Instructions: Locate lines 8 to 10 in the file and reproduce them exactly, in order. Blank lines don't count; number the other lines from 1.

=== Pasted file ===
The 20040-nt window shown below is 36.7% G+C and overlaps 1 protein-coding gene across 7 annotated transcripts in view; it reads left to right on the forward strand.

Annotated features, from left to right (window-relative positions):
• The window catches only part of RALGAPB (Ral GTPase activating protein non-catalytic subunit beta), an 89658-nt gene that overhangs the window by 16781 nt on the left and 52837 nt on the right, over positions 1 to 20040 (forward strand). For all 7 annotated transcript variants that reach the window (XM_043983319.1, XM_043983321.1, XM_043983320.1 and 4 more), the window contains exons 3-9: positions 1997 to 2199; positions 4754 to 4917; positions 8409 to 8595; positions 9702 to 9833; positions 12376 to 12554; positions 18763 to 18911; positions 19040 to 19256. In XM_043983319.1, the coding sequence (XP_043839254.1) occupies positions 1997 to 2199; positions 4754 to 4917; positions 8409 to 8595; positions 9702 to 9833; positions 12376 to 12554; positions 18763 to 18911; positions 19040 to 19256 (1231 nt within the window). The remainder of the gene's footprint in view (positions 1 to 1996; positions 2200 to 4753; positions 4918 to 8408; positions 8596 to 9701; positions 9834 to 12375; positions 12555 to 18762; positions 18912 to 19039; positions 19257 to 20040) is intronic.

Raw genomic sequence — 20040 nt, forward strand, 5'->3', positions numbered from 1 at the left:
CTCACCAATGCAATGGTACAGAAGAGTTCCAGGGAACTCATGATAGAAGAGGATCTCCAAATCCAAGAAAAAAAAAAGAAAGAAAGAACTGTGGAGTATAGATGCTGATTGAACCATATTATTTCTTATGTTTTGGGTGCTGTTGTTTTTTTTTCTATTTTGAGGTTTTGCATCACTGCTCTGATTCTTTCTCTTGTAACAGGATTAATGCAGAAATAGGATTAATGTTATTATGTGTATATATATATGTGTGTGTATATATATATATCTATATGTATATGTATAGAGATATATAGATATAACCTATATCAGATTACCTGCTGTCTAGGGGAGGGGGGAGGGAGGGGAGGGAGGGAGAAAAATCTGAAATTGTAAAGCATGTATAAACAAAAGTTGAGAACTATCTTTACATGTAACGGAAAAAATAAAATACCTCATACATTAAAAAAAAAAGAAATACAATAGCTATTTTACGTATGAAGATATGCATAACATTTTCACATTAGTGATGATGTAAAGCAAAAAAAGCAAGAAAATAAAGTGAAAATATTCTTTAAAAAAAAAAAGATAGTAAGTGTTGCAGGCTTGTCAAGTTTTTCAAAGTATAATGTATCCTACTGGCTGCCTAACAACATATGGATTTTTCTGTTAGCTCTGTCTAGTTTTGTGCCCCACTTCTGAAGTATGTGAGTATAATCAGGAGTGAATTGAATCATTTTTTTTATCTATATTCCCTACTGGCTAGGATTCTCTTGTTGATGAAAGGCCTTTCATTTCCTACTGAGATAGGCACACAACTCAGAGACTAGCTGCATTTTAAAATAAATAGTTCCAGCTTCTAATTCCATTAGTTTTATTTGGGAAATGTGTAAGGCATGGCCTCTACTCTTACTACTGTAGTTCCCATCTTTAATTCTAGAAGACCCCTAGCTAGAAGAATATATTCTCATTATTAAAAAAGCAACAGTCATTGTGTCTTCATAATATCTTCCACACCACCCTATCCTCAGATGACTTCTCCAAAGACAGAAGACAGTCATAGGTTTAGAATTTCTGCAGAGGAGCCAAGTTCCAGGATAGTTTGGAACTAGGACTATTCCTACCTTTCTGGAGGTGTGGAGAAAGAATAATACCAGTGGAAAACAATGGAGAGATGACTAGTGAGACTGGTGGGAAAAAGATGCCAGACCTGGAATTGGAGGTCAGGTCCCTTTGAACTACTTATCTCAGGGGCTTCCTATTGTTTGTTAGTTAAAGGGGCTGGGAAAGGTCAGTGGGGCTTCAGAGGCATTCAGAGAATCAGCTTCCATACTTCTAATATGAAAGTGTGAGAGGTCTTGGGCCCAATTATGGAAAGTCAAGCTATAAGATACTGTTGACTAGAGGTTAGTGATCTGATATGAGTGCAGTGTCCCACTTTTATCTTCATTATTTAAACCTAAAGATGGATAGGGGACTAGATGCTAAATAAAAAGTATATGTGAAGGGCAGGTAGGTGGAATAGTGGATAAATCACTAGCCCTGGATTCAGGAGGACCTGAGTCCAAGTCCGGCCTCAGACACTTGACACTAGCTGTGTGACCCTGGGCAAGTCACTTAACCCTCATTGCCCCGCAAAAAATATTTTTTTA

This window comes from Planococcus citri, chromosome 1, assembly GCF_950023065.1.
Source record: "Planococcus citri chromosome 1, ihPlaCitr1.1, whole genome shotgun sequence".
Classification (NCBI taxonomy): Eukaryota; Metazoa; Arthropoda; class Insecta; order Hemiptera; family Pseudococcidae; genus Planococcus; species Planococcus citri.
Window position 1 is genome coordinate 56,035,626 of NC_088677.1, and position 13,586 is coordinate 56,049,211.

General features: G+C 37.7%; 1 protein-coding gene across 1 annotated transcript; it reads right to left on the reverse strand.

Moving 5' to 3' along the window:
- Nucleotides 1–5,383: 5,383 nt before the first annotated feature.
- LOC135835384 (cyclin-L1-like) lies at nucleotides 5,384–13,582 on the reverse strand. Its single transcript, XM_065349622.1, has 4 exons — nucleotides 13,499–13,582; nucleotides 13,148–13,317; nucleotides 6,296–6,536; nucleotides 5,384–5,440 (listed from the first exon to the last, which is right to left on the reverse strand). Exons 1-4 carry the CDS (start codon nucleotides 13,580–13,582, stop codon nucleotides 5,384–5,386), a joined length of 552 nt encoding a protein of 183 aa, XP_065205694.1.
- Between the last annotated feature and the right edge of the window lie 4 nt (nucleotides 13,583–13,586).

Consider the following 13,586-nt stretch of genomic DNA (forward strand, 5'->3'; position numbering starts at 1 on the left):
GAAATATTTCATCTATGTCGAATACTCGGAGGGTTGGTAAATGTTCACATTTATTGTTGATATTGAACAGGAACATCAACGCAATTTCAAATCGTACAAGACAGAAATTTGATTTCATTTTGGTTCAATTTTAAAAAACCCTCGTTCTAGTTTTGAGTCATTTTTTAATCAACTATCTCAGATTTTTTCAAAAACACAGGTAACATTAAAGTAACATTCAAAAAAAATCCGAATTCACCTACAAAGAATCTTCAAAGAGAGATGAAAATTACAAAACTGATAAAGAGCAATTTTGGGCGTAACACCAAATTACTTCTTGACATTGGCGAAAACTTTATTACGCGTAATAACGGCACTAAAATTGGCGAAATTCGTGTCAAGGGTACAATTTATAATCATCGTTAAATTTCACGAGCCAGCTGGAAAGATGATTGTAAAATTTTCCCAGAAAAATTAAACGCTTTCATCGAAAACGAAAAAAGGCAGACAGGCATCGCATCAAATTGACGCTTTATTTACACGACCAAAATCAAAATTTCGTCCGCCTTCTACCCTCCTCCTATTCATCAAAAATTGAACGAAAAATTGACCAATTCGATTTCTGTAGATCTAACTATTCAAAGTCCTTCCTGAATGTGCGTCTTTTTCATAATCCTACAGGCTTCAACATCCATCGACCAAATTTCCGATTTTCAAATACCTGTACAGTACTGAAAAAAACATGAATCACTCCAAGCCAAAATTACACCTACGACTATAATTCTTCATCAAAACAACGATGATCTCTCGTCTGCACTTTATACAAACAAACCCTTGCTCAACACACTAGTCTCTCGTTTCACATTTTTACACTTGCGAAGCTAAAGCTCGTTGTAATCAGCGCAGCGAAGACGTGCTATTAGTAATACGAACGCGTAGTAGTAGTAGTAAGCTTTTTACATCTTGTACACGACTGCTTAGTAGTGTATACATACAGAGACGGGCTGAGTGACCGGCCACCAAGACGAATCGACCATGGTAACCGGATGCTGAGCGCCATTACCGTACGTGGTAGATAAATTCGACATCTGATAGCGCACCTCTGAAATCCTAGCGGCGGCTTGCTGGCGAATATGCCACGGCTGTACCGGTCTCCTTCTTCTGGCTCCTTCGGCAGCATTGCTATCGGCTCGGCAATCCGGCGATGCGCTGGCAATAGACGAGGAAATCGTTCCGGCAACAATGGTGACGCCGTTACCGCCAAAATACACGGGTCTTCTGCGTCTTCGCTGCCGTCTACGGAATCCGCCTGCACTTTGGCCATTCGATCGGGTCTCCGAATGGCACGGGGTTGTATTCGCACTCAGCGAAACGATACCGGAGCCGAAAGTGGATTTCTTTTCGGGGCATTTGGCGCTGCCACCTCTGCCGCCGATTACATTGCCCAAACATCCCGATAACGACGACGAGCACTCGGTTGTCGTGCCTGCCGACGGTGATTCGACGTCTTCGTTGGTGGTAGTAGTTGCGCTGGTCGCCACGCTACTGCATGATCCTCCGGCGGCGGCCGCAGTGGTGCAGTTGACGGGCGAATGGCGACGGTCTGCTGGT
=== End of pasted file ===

Classification (NCBI taxonomy): Eukaryota; Metazoa; Arthropoda; class Insecta; order Hemiptera; family Pseudococcidae; genus Planococcus; species Planococcus citri.
Window position 1 is genome coordinate 56,035,626 of NC_088677.1, and position 13,586 is coordinate 56,049,211.

General features: G+C 37.7%; 1 protein-coding gene across 1 annotated transcript; it reads right to left on the reverse strand.